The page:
Welcome back to the Sunday Mass notes. This week Marla shares by opening with Isaiah 53: 10-11, which is part of a chapter that depicts in graphic detail Jesus’ suffering and death for our sin. Then she turns to a passage in Hebrews 4:14-16 that shows how Jesus has faced the same temptations we face and as a result, is not only sympathetic to us in our struggles but can give us victory over them. Finally, she concludes with the Gospel of St. Mark 10: 35-45 where Jesus tells us the key to greatness is being a servant of all.
Introduction to the First Reading:
Isaiah 53 gives one of the clearest depictions in the Old Testament of Jesus as the suffering servant, as it predicts in devastating detail His rejection, humiliation, and death for our sin. Although the prophet Isaiah doesn’t reveal the name of this suffering servant, later generations understood that only Jesus in His death fully corresponded to the one depicted here. This was confirmed by many New Testament writers as they quoted from Isaiah 53 in speaking of Christ. (1 Peter 2: 21-24 is a prime example.)
What Jesus suffered for our sin in order to redeem us is sobering. The 10 verses that precede the First Reading reveal the awful truth. He was despised and forsaken. Furthermore, He was smitten (struck), afflicted, pierced, crushed, chastened, scourged, and oppressed (Isaiah 53:3-7). Yet, “He had done no violence, nor was any deceit in His mouth” (v.9). His death was truly the just dying for the unjust that He might bring us to God (1 Peter 3:18).
Jesus did not open His mouth in protest because He knew He was fulfilling the Father’s will. Referring to His life Jesus said, “No one has taken it away from me, but I lay it down on my own initiative (Gospel of St. John 10:18).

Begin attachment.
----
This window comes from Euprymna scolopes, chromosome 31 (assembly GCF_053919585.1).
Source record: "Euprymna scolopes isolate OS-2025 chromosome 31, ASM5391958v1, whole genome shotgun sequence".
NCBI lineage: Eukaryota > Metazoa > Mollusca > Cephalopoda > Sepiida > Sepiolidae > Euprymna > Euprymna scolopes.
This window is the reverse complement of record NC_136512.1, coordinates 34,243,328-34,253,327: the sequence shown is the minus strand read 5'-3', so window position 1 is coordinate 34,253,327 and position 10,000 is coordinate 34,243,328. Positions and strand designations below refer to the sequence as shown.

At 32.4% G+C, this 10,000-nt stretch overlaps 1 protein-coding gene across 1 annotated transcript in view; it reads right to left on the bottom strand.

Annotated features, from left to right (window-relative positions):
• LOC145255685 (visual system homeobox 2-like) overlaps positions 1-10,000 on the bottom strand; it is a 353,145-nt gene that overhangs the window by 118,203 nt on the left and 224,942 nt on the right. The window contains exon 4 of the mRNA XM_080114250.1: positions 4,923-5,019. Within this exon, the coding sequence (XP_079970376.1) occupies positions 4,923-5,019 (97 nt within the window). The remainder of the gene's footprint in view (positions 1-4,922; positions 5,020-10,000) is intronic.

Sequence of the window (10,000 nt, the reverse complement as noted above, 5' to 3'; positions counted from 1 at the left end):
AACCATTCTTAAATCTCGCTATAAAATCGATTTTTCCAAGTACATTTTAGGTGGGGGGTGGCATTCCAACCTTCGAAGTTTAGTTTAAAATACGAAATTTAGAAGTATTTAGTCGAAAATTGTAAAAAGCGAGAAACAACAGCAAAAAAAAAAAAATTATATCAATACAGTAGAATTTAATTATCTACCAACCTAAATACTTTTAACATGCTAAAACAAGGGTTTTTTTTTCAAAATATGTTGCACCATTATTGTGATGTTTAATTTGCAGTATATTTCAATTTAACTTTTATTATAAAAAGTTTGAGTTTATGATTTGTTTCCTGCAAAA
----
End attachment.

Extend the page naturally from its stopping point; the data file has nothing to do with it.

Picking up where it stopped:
The next verses, which comprise the First Reading, may seem puzzling at first, for they teach us that the suffering Jesus endured was according to God’s good pleasure. The word pleasure here does not mean happiness but that all would take place according to the LORD’s will. As you read the First Reading note the Father’s purpose for the Son’s suffering.
Isaiah 53:10-11 NAS95 10 But the LORD was pleased to crush Him, putting Him to grief; If He would render Himself as a guilt offering, He will see His offspring, He will prolong His days, And the good pleasure of the LORD will prosper in His hand. 11 As a result of the anguish of His soul, He will see it and be satisfied; By His knowledge the Righteous One, My Servant, will justify the many, As He will bear their iniquities.
Our iniquity (sin) separates us from God, but the LORD caused the iniquity of us all to fall on His Son (Is. 53:6). Jesus took our guilt and punishment, and by His suffering we are justified, that is, made right before God and restored to a right relationship with Him.
As we consider Christ’s suffering and sacrifice on our behalf, let us seek to live out that sacrificial love for the benefit of others. One of the most important ways we can love others is to introduce them to Jesus and tell them of the One who suffered on their behalf.
The Second Reading speaks about another kind of suffering—the struggle against temptation. Jesus faced it and was victorious. When we face temptation, we don’t face it alone. We have someone who understands and helps.